Does Anybody Else Remember How Close Michael Jordan Was To Joining The Knicks Back In The Day?

When Michael Jordan was a free agent in 1996, he was pretty close to leaving the Chicago Bulls for the New York Knicks

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Michael Jordan used to absolutely torch the New York Knicks, with some of the GOAT’s biggest games coming against the Eastern Conference rival. Regularly meeting in the postseason during the ’90s, MJ did damage anytime Patrick Ewing and his boys went up against the Bulls, with the bad blood evident each time the two squads took the floor. If you’re a kid of the ’90s, you surely remember the intensity.

While the two teams really hated one another, did you know that Michael Jordan actually explored the possibility of joining the Knicks when he hit free agency during the 1996 offseason? It sounds insane now — especially because His Airness ended up staying with the Bulls for two more seasons and winning a couple more championships — but, no joke, it was a real possibility.

As the story goes, when Jordan’s contract with Chicago expired following the 1996 title — a season in which the Bulls won a then-record 72 regular season games, and his first full year back after 1.5 years off from the NBA — MJ was reportedly looking for a “balloon” payment; or a massive pay increase for one year. Ewing had just received something similar from the Knicks, getting $18 million per season. At the time, that was the largest single-season deal in the league, so you know Jordan wanted his.

After New York’s season (once again) ended to the Bulls in the ’96 postseason, the team was apparently confident it could convince Michael Jordan to do the unthinkable: Leave Chicago for New York. Just look at how NBC Sports described the scenario.

The Knicks were confident they could snag “His Airness” for a few reasons. Ewing and Jordan had a strong friendship, dating back to their college years. Ewing even had taken a recruiting visit to North Carolina as a rising freshman, in which he and Jordan got into an intense one-on-one pickup game that Ewing and Tar Heels coach Roy Williams remembers well. Their relationship strengthened over the years as they would become rivals throughout almost the entirety of their NCAA and NBA careers.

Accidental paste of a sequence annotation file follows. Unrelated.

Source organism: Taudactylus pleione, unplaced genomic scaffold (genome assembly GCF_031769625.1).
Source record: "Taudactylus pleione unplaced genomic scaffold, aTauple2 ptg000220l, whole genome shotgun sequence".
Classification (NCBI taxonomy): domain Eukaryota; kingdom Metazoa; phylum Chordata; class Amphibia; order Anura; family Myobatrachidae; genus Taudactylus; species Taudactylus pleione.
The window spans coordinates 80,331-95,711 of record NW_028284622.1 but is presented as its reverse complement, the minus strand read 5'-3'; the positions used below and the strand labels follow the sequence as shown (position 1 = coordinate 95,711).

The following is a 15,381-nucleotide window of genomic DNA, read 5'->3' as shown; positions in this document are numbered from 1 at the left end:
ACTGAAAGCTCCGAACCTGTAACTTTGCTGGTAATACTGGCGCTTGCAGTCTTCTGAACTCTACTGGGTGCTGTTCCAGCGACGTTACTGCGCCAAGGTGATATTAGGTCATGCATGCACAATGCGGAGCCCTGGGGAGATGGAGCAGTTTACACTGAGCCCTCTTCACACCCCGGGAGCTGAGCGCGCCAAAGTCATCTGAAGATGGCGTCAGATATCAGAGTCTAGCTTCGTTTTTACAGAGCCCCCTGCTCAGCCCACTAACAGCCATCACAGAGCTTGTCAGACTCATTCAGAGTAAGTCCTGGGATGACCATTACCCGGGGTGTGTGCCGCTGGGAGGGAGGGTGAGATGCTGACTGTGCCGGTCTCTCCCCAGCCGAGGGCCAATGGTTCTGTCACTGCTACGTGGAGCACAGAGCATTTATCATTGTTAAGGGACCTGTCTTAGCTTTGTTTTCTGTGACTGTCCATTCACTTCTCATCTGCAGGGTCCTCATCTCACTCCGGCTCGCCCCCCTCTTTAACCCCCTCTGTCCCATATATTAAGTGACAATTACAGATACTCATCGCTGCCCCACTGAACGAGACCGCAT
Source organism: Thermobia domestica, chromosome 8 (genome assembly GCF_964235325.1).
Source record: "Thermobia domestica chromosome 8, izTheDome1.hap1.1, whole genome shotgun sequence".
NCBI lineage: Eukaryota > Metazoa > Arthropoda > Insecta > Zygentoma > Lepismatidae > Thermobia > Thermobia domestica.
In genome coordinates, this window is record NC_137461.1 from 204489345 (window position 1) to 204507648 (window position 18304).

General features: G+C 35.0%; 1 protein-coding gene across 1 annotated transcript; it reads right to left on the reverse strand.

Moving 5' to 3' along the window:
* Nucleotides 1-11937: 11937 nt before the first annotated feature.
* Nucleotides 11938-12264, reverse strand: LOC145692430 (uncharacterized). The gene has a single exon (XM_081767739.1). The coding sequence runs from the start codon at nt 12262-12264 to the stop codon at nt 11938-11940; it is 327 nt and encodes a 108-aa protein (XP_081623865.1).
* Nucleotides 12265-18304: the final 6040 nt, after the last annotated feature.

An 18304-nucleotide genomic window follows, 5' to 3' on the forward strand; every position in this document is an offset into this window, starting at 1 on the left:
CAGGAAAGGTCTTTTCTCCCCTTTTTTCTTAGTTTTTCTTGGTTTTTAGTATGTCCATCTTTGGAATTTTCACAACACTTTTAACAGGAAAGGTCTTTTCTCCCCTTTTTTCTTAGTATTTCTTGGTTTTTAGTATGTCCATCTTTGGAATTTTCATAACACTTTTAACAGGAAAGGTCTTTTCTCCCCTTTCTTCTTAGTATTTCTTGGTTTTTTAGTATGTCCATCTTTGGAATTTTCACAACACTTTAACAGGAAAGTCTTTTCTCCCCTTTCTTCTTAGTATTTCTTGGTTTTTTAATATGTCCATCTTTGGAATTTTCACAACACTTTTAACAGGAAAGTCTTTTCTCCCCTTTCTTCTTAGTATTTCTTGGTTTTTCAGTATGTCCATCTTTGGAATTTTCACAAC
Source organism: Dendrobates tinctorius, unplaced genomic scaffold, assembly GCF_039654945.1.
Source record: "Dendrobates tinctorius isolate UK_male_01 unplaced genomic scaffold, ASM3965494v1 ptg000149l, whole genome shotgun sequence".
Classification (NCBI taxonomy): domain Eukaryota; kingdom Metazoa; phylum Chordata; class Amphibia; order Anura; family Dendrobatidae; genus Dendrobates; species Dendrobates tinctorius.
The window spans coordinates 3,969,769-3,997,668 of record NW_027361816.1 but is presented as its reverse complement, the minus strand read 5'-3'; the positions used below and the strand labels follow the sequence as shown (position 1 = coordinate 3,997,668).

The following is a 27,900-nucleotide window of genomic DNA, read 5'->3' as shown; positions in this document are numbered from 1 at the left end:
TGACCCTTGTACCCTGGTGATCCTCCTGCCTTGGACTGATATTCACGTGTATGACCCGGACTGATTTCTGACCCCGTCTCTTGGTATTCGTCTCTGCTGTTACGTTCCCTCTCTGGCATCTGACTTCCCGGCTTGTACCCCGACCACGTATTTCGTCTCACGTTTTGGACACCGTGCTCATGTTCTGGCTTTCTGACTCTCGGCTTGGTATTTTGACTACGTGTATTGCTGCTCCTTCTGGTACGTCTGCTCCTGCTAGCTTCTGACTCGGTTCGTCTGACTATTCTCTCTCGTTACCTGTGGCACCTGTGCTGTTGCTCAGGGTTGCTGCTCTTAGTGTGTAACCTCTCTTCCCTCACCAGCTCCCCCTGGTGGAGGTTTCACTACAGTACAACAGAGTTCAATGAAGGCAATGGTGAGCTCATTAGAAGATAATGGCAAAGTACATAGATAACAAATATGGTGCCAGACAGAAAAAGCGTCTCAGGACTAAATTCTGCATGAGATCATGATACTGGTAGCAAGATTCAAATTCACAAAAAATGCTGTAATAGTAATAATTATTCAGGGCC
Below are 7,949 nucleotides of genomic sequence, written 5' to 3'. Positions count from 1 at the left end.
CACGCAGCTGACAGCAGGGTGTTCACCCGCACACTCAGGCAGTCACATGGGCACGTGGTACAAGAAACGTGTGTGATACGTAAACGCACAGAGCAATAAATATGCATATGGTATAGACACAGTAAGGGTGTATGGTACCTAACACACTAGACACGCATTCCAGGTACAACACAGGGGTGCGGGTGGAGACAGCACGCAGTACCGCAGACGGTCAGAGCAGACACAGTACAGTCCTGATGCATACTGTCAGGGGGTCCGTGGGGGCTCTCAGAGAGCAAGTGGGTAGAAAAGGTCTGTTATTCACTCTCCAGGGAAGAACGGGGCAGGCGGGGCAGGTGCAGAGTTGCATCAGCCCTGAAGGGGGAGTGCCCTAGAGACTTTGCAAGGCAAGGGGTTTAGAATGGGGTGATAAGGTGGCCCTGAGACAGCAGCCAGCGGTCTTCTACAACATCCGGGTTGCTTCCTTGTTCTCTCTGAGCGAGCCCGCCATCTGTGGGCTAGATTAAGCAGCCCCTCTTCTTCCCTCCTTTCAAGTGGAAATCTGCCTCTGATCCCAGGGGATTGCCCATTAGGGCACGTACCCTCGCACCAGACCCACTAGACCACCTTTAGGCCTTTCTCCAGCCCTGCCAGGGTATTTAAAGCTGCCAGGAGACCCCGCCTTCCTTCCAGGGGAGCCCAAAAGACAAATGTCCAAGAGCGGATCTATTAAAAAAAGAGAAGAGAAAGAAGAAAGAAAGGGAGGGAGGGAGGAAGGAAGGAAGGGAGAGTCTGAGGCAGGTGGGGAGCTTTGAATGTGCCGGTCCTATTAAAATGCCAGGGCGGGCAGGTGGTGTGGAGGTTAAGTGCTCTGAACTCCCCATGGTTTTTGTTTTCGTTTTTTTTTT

Jordan was confident that he and Ewing could win an NBA title simply adding him to the roster the Knicks had, fitted with tough players like Allan Houston, Larry Johnson and Charles Oakley, another good friend of MJ. Longtime Chicago Tribune beat writer Sam Smith was all over the story that offseason and reported that the key to the Knicks efforts to sign Jordan was their deal with ITT-Sheraton and Cablevision Inc.

It was reported by Smith that the structure of the deal may have been about $12 million from the Knicks and another $15 million or so from ITT/Sheraton Hotels.

Obviously, this didn’t end up happening, but it’s crazy to think Michael Jordan and his agent even got this far into discussions with the Knicks back then. The hatred between New York and Chicago was insane, and, to put it into perspective, it would’ve been like seeing LeBron James leave the Cavs in 2018 to join the Golden State Warriors after facing them in four-straight NBA Finals.

According to that NBC Sports piece, Jordan’s agent, David Falk, reportedly told Bulls owner Jerry Reinsdorf that he had “one hour, maybe the rest of the day” to match (and surpass) a significant, $25 million offer from the Knicks. Talk about just a little bit of pressure, right?

Reinsdorf came through, giving MJ a one-year deal worth $30 million, which became the largest deal in NBA history at the time. Still, it took some hardball by Jordan and his agent to get it.

Who knows if Michael Jordan was just playing a game with the Bulls in order to get his balloon deal, using the Knicks as a ploy in order to get paid. Whether that was the case or not, it ended up working for both him and Chicago, with the franchise adding those two more titles in the following years. But Jordan loved playing in Madison Square Garden, so, who knows, maybe this was something he was seriously considering had Reinsdorf tried to call the bluff.

(H/T NBC Sports)